Conservative leadership hopefuls held a tamer but occasionally circus-sounding debate that covered topics from abortion to their favourite music, with format and moderator criticized for stifling candidates’ answers.
It was the first time all six leadership contenders — Scott Aitchison, Roman Baber, Patrick Brown, Jean Charest, Leslyn Lewis and Pierre Poilievre — faced off in the first of two official debates organized by the Conservative Party of Canada.
Wednesday night’s event was held in Edmonton, Alt., and moderated by former veteran political journalist Tom Clark. Some of the themes tackled by the debate were: the future of the Party, the future of energy, Canada’s North, environment and climate change, cost of living, and law and order.
The debate also feature a major new policy announcement by Poilievre: that he would replace current Bank of Canada Governor Tiff Macklem if elected prime minister.
“The Bank of Canada governor has allowed himself to become the ATM machine of this government. And so, I would replace him with a new governor who would reinstate our low inflation mandate,” Poilievre said.
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Despite occasionally testy exchanges namely between Charest, Poilievre and Lewis, the moderator also occasionally stole the show, namely by using a “womp womp” sad trombone sound any time a candidate broke any of his numerous rules or posing personal questions to candidates that had little to nothing to do with current-affairs issues.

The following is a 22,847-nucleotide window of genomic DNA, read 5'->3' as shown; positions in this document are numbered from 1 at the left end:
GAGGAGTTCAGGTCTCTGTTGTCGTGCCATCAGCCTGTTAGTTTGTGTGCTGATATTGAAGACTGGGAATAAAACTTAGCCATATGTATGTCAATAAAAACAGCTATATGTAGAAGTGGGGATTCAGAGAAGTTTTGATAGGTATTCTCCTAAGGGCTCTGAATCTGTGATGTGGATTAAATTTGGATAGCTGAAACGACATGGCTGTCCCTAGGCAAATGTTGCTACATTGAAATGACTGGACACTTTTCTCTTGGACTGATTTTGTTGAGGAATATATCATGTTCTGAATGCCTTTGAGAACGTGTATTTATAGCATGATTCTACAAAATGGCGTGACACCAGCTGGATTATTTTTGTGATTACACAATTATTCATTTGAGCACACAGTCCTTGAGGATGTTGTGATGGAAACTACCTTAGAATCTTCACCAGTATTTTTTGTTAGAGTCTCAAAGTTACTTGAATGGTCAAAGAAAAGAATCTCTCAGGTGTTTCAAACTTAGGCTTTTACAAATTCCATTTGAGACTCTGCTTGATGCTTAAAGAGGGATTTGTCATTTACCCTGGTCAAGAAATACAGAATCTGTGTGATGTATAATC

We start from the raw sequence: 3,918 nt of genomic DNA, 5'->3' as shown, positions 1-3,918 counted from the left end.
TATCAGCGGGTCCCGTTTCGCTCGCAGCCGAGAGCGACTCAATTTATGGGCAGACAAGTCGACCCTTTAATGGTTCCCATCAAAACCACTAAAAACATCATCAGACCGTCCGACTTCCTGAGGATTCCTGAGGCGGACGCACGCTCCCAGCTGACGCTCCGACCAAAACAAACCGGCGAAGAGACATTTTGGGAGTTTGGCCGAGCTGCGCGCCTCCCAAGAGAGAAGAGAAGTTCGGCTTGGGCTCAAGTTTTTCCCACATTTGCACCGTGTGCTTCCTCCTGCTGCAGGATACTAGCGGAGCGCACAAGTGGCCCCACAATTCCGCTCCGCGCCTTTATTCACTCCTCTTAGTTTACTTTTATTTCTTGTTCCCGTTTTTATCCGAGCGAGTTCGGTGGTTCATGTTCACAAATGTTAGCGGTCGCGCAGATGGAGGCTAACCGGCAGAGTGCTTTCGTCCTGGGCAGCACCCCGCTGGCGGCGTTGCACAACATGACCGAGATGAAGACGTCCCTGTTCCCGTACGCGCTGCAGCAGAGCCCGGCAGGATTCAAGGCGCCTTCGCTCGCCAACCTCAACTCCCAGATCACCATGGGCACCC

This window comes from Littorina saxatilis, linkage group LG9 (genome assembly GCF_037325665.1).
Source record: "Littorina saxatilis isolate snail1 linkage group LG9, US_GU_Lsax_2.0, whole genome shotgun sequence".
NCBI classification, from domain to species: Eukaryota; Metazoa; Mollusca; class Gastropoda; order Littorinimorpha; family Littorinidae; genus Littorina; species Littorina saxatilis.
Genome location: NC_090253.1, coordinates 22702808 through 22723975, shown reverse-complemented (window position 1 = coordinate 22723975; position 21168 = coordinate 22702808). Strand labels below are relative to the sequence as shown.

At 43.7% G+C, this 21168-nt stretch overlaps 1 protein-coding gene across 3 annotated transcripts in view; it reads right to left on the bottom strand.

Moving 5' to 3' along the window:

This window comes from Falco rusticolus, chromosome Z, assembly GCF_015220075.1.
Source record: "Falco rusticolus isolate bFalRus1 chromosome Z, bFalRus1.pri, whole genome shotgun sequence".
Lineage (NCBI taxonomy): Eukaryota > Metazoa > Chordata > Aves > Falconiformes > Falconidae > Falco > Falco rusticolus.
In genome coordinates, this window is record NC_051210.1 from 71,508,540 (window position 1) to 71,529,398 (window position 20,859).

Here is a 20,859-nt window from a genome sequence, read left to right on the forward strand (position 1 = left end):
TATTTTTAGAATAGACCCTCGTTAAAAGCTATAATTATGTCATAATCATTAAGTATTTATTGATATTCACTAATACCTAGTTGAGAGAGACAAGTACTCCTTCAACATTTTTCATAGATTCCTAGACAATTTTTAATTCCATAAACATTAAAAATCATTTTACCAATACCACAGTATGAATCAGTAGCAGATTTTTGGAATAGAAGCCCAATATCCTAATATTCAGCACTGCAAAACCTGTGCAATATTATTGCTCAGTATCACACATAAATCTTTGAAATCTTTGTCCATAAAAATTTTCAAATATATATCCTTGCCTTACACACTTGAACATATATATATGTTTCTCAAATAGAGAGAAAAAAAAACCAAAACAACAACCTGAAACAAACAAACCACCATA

Clark also repeatedly warned audience members not to clap in between answers, at one point removing speaking time from Poilievre because his supporters booed Charest early in the exchanges.
Many watching online noted their disdain for the format and moderator.
“This is a tremendously horrible debate format, maybe the worst I’ve ever seen. No one wants to hear these little mini-speeches with the moderator interrupting and lecturing the candidates. I can barely comprehend the topic they’re on before they move on,” wrote Royce Koop, professor and Canadian politics expert at University of Manitoba, on social media close to midway through the debate.
Though the first half of the debate was mostly tame, the second half and the “face-to-face” segment between candidates offered testier exchanges reminiscent of the unofficial debate in Ottawa last week.
Considered the front-runner in the race, Poilievre was regularly the target of focused fire the other candidates throughout the evening, particularly from Charest and Brown. Most of his responses were directed at Charest.